I thought about doing this later but there's a lot of questions regarding this particular topic, so I figured I could at least give an early peek.
This is early in my research process and this is undoubtedly an incomplete piece, so feel free to chime in with some suggestions if you have them. I'll take a look at some interesting names that the Cubs may consider taking with their 2nd pick in the Rule 5 draft, starting with 2 organizations they know all too well..
Boston Red Sox
- If you need a guy who can help right away and a cheap way to fill a bullpen slot, RHP Josh Fields is an intriguing candidate. Fields showed an incredible ability to miss bats with about 12Ks per 9 IP between AA and AAA last year. He features a 92-93 mph fastball that can reach the mid 90s when he needs it. Also flashes a plus, 12-6 curveball. Command isn't where you'd like it to be but Fields did a reasonable job of at least holding down the walks to 2.8/9 IP between the two levels. There's no question to me that Fields can make the Cubs opening day bullpen.
- A bit more raw is CF Jeremy Hazelbaker. He has plus speed (36 SBs) and some pretty good pop (19 HRs, .206 ISO, .479 slugging at AA). Overall he hit .273/.338/.479 in AA last season. Despite the plus speed, Hazelbaker needs work in CF. He has plus raw range but needs to learn to read the ball better and take better routes. Enter defensive guru Dave McKay. He did a lot with an aging, sore-kneed player in Alfonso Soriano, perhaps he can translate Hazelbaker's plus athleticism into plus defense in CF. Hazelbaker has shown the ability to take walks in the minors but his overall plate discipline is inconsistent. Furthermore, his ability to make contact at the MLB level may be a concern, though he's trending in the right direction. His 23.4% K rate at AA last season was a career low. If the Cubs think he can improve in the spring, he fits the profile of a potentially plus defensive CF with good range in CF.
San Diego Padres
- The Cubs lack a utility player that can play SS and Jonathan Galvez can do that, albeit not very well on the defensive side. He can also play 2B and possibly 3B as well, however, and may be an offensive-minded complement to the more defensively oriented Darwin Barney and Luis Valbuena. Galvez put up a .292/.364/.426 line at AA last season.
- If they want a more defensive oriented utility man, then Beamer Weems may be the better fit. Said current former Padres scouting director and current Cubs Sr. VP of Scouting Jason McLeod, "“Defensively, Beamer is a major league shortstop.” He had been a switch-hitter but struggled with consistency and so has recently become exclusively a RH hitter. The early results were encouraging as Weems got off to a good start and showed some pop in 2011, prompting McLeod to say, “It’s great to see Beamer swinging the bat like this” , but he tailed off as the season went on. Overall he hit .246/.331/416 at AA. Last year he hit just .241/.305/.351 in AAA.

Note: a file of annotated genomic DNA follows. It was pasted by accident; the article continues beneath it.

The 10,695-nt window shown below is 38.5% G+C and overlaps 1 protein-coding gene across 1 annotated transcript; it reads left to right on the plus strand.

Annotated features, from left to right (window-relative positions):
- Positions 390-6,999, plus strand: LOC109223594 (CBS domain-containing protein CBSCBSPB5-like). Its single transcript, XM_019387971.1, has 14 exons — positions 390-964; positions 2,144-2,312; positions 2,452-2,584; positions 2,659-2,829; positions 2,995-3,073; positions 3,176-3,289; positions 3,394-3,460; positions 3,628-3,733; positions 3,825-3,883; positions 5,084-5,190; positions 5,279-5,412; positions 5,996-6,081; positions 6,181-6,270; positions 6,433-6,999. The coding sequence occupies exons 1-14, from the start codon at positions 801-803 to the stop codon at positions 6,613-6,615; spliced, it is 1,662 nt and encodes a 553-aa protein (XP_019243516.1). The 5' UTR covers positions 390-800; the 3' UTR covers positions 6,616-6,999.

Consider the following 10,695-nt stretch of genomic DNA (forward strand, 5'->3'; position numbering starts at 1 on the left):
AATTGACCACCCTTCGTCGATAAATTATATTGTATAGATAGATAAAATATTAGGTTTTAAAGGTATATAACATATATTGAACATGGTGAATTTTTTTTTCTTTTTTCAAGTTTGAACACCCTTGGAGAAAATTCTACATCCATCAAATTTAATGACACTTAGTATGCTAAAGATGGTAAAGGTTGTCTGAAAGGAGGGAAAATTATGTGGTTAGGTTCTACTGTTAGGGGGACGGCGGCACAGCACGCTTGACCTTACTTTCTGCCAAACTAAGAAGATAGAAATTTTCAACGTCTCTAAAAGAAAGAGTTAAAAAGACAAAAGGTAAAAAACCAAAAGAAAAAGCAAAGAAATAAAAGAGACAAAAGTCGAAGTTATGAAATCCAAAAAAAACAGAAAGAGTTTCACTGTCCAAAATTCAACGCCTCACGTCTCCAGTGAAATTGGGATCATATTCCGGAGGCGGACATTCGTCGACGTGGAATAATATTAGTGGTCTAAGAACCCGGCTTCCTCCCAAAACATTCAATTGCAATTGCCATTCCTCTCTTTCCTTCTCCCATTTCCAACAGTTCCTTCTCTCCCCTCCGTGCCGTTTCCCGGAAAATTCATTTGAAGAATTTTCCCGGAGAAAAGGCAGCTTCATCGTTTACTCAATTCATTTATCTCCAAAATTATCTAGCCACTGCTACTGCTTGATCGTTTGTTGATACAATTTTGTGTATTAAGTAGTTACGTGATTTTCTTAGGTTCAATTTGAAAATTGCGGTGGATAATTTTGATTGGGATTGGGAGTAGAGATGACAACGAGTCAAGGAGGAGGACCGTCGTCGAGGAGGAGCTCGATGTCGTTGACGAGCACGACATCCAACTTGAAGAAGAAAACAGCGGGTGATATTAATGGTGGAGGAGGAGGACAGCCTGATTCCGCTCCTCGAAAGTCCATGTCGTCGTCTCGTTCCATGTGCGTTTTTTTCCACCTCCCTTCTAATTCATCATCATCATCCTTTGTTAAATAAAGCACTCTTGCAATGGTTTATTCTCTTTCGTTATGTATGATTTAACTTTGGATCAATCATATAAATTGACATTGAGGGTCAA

Other names of note...
The Cubs front office is also very familiar with the Diamondbacks system and you also have to account for teams with whom they've recently had trade talks. In that vein, here are a few other names to consider...
- Marc Krauss was recently traded to Houston but is originally from the Diamondbacks system. His stats look very enticing, as he put up a .280/.416/.506 line at AA. He also hits left-handed. If you were to look purely at his numbers, you'd wonder why Houston would leave him unprotected. Here's your answer: Krauss is sort of thick and not very fast. He's a below average defender who can maybe play LF but probably is best suited for 1B (or DH). He also hits righties much better than lefties. In other words, he's a younger version of Bryan LaHair. Tough to keep that kind of bat-only player on your roster, especially when Alfonso Soriano still blocks the only realistic position he can play on the Cubs.
- When news first leaked about a possible Cubs trade of Sean Marshall to the Reds, we speculated here on who the return might be. One of the names that came up was J.C. Sulbaran, a RHP who is now with the Kansas City Royals. Sulbaran drew attention because his once fringy fastball jumped in 2011 when he was suddenly hitting 93-94 with some consistency and flashed a good curve, striking out 10.2 batters per 9 IP in high A ball. As he moved up to AA, the K rate went down slightly (9.64) and the walks rate rose to 4.64, up from 3.28 in 2011. He has some upside. He may not be as advanced as Fields, but he has a chance to be a starter if he makes progress.
- Last trade deadline, the Cubs worked furiously to try and get Ryan Dempster to the L.A. Dodgers, who played coy knowing that the Cubs were limited in their options. In those talks, it wouldn't surprise me if the Dodgers offered a guy like Aaron Miller, a LHP who was once a first round pick (2009) but has since lost velocity (now 86-90) and consistency with his slider. Last year at AA, Miller went 6-6 with a 4.45 ERA with a solid K rate of 8.16/9 IP, but his 5.27 walk rate is a concern for a pitcher who doesn't have a lot of margin for error anymore. The Cubs can now likely get him at the cost of $50,000 and a roster spot, but the feeling here is that they'll pass anyway.
If I come up with some more interesting names in the future, I'll write more pieces like this so consider this a preview/early look for now.
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